The tabloid favorite amongst the brewing new State Department investigations isn't the alleged Baghdad drug-ring cover-up, or the alleged Honduras killings cover-up, or even the alleged cover-up of Hillary Clinton's security detail for an "endemic" solicitation of prostitutes. No, the sexiest of the Foggy Bottom probes — all of which State officials are trying to explain away — has to do with the U.S. ambassador to Belgium, who "routinely ditched" his own bodyguards to "solicit sexual favors" himself, including from minors. And now Mr. Ambassador is calling his prostitution allegations "baseless" because... he lives in "a beautiful park in Brussels."

Indeed, after CBS News' John Miller uncovered an October memo (and subsequent watered down drafts from the Inspector General's office) detailing the multiple State investigations on Monday, Ambassador Howard Gutman was outed by the New York Post a day later, forcing not only the White House and one of his State bosses to speak out, but forcing Gutman, who is married and has been in his post for four years, to issue this strange denial (emphasis ours):

I am angered and saddened by the baseless allegations that have appeared in the press and to watch the four years I have proudly served in Belgium smeared is devastating. I live on a beautiful park in Brussels that you walk through to get to many locations and at no point have I ever engaged in any improper activity.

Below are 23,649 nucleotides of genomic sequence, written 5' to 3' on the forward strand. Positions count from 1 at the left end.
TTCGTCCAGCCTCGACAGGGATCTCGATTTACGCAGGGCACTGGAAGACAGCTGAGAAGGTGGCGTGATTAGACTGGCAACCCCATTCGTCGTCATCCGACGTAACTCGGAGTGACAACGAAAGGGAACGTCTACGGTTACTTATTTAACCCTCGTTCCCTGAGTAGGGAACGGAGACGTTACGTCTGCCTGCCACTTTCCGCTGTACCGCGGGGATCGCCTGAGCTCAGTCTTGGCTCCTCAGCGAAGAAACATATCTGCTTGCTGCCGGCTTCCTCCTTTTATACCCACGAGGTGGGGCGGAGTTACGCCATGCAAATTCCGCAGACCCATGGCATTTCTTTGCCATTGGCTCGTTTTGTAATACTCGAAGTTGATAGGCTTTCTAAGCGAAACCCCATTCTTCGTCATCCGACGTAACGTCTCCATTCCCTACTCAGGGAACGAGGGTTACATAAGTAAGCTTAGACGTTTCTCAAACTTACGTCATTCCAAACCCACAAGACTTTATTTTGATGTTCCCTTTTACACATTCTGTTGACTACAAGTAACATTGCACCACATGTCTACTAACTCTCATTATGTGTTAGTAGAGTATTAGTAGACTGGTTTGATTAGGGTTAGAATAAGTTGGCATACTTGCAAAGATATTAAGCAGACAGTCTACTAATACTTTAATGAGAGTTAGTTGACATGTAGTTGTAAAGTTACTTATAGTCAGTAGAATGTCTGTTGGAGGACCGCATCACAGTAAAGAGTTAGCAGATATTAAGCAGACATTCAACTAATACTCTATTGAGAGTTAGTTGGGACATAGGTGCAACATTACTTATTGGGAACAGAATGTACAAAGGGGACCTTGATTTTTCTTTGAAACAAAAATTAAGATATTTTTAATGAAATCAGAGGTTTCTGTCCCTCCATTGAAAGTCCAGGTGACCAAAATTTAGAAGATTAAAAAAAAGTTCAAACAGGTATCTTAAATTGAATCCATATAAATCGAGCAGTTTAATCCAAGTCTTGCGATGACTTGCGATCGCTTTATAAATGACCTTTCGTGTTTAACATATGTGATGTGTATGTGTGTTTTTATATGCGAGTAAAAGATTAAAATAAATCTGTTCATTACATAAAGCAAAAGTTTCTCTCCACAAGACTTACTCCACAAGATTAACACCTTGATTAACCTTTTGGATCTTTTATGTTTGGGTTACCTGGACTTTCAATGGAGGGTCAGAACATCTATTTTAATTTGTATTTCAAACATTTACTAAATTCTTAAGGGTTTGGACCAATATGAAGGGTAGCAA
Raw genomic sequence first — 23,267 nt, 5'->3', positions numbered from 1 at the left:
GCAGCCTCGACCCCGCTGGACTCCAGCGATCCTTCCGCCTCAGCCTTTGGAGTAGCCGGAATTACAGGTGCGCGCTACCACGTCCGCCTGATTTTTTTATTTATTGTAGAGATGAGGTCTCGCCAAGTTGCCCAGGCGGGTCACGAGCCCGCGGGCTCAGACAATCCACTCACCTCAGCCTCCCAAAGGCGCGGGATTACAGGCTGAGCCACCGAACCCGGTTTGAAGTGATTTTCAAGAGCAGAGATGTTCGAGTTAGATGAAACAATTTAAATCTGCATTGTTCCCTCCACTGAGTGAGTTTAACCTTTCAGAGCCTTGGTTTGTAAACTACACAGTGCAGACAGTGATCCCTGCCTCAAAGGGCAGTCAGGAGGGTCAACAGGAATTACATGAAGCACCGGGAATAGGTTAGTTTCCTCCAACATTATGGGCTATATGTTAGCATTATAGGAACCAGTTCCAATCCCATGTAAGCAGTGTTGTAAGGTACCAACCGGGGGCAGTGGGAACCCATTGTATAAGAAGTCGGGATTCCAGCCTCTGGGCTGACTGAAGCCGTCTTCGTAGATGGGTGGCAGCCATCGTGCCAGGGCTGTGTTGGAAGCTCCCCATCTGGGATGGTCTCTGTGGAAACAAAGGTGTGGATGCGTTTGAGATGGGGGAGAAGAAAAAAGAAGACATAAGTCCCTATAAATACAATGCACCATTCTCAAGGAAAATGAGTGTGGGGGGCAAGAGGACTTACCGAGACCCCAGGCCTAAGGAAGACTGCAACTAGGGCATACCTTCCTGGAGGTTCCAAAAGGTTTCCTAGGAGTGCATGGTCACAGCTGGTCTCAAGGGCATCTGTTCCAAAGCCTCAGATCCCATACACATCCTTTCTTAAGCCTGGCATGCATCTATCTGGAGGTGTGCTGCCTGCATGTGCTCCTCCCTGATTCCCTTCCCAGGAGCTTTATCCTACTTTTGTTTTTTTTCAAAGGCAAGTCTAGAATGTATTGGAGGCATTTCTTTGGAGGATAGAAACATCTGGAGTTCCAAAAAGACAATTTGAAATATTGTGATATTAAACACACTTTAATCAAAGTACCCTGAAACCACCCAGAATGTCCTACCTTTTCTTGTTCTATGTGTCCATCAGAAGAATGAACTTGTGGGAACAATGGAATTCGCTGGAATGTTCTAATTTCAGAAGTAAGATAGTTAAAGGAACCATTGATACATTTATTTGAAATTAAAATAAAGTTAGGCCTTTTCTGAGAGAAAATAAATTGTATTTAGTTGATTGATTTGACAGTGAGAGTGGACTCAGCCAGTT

Gutman probably could have stopped after the first sentence of his statement. His neighborhood park is Brussels's Parc Royal/ Warandepark, where some of the alleged solicitations and ditching of security took place, as the New York Daily News reported. He isn't exactly wrong about it being nice, either — the royal park is bordered by the BOZAR musem and Parliament:

Picturesque as the digs may be, according to a local report from 2010, the park is rumored to be a site of frequent homosexual and underage prostitution. And in 2009, RTL reported on prostitution arrests involving young boys and a policeman. 

The Undersecretary of State for Management at the State Department, Patrick Kennedy, recently met with Gutman, CBS reports, but the ambassador was allowed to stay in his post. "In my current position, it is my responsibility to make sure the Department and all of our employees-no matter their rank-are held to the highest standard, and I have never once interfered, nor would I condone interfering, in any investigation," Kennedy said in a statement on Tuesday. Of the broader investigation leaks, an unnamed official at State got in touch with ABC News and "insisted that the investigations were not called off for political reasons. Instead, the official claimed, full investigations were done and in many cases there was insufficient evidence to warrant prosecutions or in-house discipline."

No charges were brought against Gutman or anyone else in the cases detailed in the memo. But if the investigations were indeed called off to avoid political embarrassment, that strategy has failed. Because nobody's stopping the tabloids and the Benghazi stalkers from having a field day with this one.